Photoreceptor degeneration in a new Cacna1f mutant mouse model.

Document Type


Publication Date


JAX Source

Exp Eye Res 2019; 179:106-114






EY023543, EY019943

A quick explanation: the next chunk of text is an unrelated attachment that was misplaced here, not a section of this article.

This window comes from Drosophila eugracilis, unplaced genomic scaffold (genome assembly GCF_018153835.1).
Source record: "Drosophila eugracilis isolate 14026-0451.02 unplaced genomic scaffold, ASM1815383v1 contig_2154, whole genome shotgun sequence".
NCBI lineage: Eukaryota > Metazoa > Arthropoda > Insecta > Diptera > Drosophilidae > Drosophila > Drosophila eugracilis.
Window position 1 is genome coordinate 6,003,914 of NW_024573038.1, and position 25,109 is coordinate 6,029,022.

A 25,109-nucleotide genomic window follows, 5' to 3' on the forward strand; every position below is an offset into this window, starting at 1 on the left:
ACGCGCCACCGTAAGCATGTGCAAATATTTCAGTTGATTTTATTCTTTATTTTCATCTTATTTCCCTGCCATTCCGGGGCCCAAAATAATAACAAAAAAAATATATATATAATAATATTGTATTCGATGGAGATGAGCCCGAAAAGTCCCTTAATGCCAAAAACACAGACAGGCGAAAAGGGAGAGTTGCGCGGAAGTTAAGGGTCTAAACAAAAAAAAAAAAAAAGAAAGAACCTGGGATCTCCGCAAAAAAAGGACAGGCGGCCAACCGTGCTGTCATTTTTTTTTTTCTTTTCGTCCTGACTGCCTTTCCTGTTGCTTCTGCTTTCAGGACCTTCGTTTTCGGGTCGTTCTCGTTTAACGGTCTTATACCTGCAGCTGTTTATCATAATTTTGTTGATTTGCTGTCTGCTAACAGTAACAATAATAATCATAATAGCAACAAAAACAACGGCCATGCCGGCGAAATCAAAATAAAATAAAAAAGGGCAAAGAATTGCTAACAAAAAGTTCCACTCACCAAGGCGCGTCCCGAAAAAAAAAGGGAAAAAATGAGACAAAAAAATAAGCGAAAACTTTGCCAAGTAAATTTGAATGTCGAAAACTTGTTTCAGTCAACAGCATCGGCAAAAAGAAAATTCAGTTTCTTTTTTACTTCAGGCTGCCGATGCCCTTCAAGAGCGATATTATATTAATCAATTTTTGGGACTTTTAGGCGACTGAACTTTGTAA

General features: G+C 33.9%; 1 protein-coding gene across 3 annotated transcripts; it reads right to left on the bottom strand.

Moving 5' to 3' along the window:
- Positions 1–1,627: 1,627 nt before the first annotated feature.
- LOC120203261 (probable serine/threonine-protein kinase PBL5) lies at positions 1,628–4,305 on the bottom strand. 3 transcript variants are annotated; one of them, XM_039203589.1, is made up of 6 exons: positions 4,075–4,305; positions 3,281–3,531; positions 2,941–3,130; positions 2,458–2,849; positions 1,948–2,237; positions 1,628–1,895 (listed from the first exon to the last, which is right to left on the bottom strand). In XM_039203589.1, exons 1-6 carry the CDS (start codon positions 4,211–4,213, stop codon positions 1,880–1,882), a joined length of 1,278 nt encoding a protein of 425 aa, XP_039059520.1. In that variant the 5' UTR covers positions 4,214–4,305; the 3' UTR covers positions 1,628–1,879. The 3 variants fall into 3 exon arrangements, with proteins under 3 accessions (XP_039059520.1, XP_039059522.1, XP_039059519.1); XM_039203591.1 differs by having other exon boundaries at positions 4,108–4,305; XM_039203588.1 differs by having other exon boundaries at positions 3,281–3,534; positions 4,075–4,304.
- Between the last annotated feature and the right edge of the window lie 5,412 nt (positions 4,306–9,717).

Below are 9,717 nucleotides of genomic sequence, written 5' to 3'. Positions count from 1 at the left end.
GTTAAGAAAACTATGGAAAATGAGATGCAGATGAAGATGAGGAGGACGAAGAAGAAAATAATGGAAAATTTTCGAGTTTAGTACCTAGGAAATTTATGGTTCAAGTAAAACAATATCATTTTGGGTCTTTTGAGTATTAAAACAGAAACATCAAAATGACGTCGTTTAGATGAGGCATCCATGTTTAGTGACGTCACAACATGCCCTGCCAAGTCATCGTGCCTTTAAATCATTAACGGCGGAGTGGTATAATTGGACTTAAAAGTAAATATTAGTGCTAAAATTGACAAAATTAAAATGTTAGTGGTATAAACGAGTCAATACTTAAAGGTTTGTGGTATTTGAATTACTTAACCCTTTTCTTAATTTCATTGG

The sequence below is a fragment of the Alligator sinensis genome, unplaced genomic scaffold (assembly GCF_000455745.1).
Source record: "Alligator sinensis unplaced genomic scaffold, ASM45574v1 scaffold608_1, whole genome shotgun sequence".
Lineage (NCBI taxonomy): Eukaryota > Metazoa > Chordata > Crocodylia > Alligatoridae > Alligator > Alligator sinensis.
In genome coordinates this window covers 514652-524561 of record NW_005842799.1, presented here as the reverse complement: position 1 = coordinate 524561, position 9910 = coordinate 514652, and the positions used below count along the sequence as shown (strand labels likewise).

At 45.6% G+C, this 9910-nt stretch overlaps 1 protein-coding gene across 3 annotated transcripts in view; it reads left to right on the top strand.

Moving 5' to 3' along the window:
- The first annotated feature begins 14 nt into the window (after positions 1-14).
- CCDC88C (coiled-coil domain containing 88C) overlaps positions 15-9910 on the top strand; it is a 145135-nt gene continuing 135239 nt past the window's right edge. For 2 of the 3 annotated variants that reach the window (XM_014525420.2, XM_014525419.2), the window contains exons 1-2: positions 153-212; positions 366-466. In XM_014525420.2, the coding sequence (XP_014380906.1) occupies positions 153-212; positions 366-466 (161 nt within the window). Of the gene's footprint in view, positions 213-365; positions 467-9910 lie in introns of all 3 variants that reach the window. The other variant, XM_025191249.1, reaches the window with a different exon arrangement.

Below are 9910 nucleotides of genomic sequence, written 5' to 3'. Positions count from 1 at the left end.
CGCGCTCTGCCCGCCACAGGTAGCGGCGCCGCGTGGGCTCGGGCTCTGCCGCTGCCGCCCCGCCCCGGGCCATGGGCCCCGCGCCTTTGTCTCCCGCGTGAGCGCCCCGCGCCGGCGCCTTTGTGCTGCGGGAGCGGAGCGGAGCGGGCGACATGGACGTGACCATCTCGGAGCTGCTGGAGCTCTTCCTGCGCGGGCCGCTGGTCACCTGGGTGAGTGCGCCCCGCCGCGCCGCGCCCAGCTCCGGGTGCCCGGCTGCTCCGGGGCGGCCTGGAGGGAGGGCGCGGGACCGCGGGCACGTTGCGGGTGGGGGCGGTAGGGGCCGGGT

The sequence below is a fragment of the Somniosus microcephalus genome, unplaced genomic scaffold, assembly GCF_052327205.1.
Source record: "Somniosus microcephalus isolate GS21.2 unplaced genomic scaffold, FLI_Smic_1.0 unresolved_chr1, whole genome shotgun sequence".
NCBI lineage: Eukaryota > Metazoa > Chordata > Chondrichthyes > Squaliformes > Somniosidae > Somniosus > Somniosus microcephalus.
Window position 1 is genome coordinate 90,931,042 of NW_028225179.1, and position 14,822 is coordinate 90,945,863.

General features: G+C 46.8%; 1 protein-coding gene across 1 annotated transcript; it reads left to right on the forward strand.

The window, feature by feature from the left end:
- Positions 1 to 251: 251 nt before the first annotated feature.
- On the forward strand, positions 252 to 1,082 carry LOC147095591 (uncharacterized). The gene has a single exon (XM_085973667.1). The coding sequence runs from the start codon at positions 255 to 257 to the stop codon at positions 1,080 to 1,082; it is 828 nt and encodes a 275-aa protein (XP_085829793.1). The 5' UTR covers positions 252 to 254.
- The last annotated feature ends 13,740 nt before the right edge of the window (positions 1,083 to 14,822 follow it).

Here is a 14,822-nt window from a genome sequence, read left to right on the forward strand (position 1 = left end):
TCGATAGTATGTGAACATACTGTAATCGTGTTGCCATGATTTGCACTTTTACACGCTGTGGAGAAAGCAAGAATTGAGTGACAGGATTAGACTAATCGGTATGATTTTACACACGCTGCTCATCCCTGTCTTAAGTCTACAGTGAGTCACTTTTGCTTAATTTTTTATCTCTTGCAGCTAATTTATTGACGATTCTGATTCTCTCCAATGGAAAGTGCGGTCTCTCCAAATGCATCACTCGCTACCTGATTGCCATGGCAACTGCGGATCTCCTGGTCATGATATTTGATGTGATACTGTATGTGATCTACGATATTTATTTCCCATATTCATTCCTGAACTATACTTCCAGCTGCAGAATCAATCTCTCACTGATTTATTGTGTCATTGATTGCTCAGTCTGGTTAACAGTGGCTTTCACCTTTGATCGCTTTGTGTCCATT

The Cacna1f gene encodes the α1F subunit of an L-type voltage-gated calcium channel, Cav1.4. In photoreceptor synaptic terminals, Cav1.4 channels mediate glutamate release and postsynaptic responses associated with visual signal transmission. We have discovered a new Cacna1f mutation in nob9 mice, which display more severe phenotypes than do nob2 mice. To characterize the nob9 phenotype at different ages, we examined the murine fundus, applied retinal optical coherence tomography, measured flash electroretinograms (ERGs) in vivo, and analyzed the retinal histology in vitro. After identifying the X-linked recessive inheritance trait, we sequenced Cacna1f as the candidate gene. Mutations in this gene were detected by polymerase chain reaction (PCR) and confirmed by restriction fragment length polymorphism. Morphologically, an early-onset of retinal disorder was detected, and the degeneration of the outer plexiform layers progressed rapidly. Moreover, the mutant mice showed drastically reduced scotopic ERGs with increasing age. In 14-month-old nob9 retinas, immunostaining of cone opsins demonstrated a reduction in the number of short-wavelength opsins (S-opsins) to 54% of wild-type levels, and almost no middle-wavelength opsins (M-opsins) were observed. No cone ERGs could be detected from residual cones, in which S-opsins abnormally migrated to inner segments of the photoreceptors. The mutations of the Cacna1f gene in nob9 mice involved both a single nucleotide G to A transition and a 10-nucleotide insertion, the latter resulting in a frame-shift mutation in exon 14.